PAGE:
Monday, June 11, 2007


Springfield developer Sam Hamra is at it again. It wasn't enough that an April report showed Hamra wanted tax credits from the Missouri Housing Development Commission, and he wasn't above threatening Gov. Matt Blunt -- in writing -- that no tax credits might mean no political (and financial) support from Hamra come election time.

Hamra wrote the governor to remind him that he had raised $400,000 for Blunt, but if the tax credits didn't flow Hamra's way, the developer might have to support Jay Nixon, the Democratic attorney general running for governor. Many local political watchers remain astonished at Hamra's hubris; it's one thing to grouse about helping pols and getting the cold shoulder, but quite another to actually put the complaint in writing.

Sunday, the Columbia Tribune joined the media coverage with a piece detailing how Hamra got the stiff arm from Blunt:
Blunt rejected Hamra’s letter, saying it was "the most offensive and improper communication I have ever received." In a written response, the governor said the letter asked him to do things "I would never consent to do."

Blunt wrote that if he and Nixon were opponents for the same office, "I suggest you support him."

"I am not for sale," Blunt said. "Perhaps he is."

In an interview, Hamra said he later apologized to Blunt. "I didn’t intend to cast any adverse reflections on anyone," Hamra said.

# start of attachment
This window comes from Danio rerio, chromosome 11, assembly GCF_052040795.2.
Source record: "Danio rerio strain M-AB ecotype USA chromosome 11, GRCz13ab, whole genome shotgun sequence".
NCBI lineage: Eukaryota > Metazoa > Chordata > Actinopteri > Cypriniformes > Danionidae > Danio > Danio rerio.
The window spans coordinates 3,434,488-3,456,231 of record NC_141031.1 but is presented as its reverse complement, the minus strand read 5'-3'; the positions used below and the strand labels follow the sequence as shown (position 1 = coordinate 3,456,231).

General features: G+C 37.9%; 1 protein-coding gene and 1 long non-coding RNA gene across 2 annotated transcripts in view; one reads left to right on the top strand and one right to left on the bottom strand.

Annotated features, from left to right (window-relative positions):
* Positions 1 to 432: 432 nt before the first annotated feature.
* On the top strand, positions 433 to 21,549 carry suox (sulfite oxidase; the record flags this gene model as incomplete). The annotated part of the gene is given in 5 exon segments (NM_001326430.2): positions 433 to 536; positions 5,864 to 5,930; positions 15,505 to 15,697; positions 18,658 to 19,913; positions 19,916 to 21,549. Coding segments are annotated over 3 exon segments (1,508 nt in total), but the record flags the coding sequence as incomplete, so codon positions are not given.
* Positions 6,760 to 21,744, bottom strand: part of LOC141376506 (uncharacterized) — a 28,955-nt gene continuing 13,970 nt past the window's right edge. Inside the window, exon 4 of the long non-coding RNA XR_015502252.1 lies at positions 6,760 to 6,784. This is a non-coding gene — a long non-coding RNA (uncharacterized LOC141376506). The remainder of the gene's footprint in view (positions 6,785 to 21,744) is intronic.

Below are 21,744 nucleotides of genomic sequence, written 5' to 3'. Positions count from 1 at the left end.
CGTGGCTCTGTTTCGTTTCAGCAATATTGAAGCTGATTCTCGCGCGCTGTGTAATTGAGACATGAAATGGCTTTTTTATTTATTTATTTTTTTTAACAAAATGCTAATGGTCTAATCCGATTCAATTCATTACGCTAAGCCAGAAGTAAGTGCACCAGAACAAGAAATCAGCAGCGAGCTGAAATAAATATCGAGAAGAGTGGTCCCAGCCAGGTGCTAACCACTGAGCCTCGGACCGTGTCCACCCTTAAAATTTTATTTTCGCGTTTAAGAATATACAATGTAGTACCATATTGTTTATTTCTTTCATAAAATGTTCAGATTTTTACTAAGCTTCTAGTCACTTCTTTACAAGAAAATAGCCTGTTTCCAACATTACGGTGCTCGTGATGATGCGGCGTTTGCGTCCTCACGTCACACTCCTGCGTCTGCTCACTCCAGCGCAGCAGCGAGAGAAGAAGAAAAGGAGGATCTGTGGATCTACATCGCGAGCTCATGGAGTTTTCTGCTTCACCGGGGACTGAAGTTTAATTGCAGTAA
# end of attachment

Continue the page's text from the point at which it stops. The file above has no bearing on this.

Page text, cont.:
The News-Leader's Tony Messenger picked up on the Trib story, writing Monday that the paper "continues to lead the way" in reporting on the Hamra-Blunt dust-up.

Unmentioned by Messenger is the unfortunate lack of local print coverage on this story. Both the St. Louis Post-Dispatch and the Columbia Tribune have each devoted dozens of column inches to the controversy. The News-Leader has not, even though the story is about a local developer, a governor from Springfield -- and another developer making plenty of money from the tax credits. That developer happens to be the mayor of Springfield.


Anonymous said...

Harpool contronted Hamra a couple of years ago over antoher ethics issue when Hamra snet out a fundraising letter for Holden. He basically told contributors they could ignore campaign fiance limts. He later claimed his secretary wrote the letter and he didn't have time to proofread it. I wonder who he will blame for this one. Right now it seems like neither party wants Hamra's support.

Ken said...

Why would the News-Leader start doing any "hard news" local coverage now? What a concept.

Anonymous said...

speaking of proof reading...

Anonymous said...

If the News Leader wants to devote increased space to a lot of the same old nickel and dime reader letters, that's fine but I can't begin to keep up with them so I just skip it. By the same token there ought to be an increased focus on indepth investigative journalism particularly in the area of politics, with actual follow-up. What an innovative idea. What we get are copies of posts from Randy Turner Report. He is very thorough especially considering he has another full time job. If he can do it then way can't the News Leader staff?